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Homework Wars

Even if your child thinks homework is useless or stupid, it still has to be done. Fortunately, there are ways to help kids complete homework assignments and give parents peace of mind.

First, don’t try to change your child’s opinion about the value of homework. Instead, acknowledge that its very existence is a blight upon his or her potential for a happy life.

Instead of berating them for bad attitudes and sermonizing about responsibility, concede this: “You do seem to have a lot of homework. It seems that you don’t have any time for anything else.”

When your child believes that you understand his or her perspective, he or she won’t consider you a cop from school. That’s why we start not with speeches but with listening. After you have established trust, here are some things to talk about:

  1. “I know you believe that homework is stupid. But it exists. So, we must somehow do it.”
  2. “Wouldn’t it be cool if we could discover a way to get the homework done and still have some personal life left over?”
  3. “What if I could show you a way to cut your homework time in half?”

You may have to spend a little time selling this, but persevere because there are almost no kids who wouldn’t like an easier way to do things. What you have to do is help your child organize and learn how to do homework.

Begin with organization

  1. Set up a study area in your home and stock it with all the tools needed for homework.
  2. Sit down with your child and a large calendar to analyze his or her commitments. Plot out all the activities, lessons, sports, jobs and so on that your child has. This may reveal that your child is doing too much.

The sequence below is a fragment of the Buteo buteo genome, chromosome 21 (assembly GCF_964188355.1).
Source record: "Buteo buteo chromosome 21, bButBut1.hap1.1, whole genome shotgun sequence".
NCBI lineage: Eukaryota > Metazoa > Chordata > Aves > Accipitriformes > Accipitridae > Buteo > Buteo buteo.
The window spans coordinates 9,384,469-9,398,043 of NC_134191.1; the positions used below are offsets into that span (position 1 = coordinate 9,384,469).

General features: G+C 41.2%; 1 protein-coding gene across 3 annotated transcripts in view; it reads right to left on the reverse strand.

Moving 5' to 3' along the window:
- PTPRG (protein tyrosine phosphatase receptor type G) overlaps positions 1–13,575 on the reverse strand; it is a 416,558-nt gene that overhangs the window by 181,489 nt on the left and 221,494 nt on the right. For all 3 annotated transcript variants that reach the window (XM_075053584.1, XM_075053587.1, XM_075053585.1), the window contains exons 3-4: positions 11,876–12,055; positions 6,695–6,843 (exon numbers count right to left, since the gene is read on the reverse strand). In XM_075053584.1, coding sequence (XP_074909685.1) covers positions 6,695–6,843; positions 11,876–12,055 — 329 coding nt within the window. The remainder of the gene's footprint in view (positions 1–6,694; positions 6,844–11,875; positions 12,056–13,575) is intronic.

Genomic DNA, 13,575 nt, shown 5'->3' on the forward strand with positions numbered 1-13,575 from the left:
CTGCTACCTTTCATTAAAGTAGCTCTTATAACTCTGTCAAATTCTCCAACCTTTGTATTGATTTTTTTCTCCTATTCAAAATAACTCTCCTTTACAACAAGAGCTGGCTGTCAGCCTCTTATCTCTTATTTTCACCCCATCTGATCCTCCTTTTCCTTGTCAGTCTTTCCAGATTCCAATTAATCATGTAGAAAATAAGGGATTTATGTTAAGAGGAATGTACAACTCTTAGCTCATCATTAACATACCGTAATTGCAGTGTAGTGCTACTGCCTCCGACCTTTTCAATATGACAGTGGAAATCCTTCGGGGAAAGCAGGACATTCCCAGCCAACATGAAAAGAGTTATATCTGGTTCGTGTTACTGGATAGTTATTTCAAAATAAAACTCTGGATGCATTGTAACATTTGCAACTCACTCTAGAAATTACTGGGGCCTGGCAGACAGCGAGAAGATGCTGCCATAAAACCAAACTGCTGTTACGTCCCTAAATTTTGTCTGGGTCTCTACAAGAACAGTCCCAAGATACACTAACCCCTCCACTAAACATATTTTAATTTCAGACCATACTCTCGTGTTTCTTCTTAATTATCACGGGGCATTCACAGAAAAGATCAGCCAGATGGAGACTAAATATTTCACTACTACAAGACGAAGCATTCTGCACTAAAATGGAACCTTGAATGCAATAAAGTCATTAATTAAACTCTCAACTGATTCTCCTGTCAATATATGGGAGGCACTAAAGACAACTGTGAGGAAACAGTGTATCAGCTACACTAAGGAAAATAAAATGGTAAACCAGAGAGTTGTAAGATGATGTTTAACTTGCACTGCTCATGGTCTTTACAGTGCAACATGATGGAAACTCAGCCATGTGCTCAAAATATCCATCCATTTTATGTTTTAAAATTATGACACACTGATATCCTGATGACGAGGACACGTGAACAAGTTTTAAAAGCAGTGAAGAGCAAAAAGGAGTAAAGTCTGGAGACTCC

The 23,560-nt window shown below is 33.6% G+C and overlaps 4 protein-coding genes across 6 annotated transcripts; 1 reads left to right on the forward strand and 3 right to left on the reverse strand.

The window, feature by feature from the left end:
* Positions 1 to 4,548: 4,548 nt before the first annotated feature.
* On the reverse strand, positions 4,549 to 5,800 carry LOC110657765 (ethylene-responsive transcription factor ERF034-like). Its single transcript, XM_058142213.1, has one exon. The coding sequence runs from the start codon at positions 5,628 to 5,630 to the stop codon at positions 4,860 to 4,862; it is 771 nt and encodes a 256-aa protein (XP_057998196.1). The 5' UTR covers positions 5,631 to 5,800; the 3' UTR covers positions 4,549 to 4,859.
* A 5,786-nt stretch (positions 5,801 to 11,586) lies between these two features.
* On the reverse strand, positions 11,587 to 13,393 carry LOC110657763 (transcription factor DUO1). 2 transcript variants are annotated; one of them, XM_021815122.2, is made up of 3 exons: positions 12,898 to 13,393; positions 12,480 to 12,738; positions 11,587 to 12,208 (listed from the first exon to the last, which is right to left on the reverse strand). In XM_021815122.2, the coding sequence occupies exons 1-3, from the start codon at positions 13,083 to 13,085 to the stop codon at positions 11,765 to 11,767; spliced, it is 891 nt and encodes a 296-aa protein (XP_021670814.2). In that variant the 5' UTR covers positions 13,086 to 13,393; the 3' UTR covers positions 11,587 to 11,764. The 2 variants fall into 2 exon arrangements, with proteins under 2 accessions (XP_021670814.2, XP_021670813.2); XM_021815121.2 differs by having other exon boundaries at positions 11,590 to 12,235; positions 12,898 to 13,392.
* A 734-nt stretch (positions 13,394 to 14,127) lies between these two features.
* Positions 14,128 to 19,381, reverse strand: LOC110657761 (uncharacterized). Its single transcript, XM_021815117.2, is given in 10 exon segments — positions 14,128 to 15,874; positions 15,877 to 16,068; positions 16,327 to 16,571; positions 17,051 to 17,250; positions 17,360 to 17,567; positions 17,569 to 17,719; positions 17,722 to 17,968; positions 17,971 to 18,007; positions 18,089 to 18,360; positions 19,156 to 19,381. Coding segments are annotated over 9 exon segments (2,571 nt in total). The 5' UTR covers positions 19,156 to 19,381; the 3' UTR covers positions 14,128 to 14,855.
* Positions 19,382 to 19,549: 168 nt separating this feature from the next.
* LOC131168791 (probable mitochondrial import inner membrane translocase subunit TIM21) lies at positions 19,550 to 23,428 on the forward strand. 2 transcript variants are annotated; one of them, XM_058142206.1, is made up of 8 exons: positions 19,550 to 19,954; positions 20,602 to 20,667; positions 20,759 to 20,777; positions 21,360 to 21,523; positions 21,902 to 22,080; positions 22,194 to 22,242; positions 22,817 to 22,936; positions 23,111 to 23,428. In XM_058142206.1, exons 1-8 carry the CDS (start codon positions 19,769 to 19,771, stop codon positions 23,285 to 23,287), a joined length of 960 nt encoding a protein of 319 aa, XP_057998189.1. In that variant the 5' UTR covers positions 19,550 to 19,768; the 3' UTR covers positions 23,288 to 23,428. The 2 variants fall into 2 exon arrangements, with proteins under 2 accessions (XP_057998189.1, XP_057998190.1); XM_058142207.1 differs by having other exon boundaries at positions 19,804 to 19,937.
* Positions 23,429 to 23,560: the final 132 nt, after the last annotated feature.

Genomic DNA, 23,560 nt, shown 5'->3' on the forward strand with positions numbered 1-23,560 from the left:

3. Once you know the schedule, you can begin to plan certain times for homework every night. Work with your child while you make this schedule. Don’t try to cut the number of homework hours down yet — that will come with practice. Simply plan for the number of hours currently being spent or the number of hours the teacher suggests.

How to do homework

The most common problems are not knowing what to do or how to start. Begin by making sure that your child is able to determine what is needed to complete the assignment. Most kids tend to glaze over instructions without really understanding them. Then, decide how long it will take.

Make sure he or she knows all the essential requirements:

  1. What am I supposed to do?
  2. Do I know how to do that?
  3. Do I have all the tools (books, material, etc.) necessary?
  4. How long will it take me?

In the beginning, you will have to help your child plan and track the time each section takes. Work toward the goal of completing each section within the allotted time.

It will seem like a hassle, but follow these simple rules and homework will be done faster and more accurately — I guarantee it.

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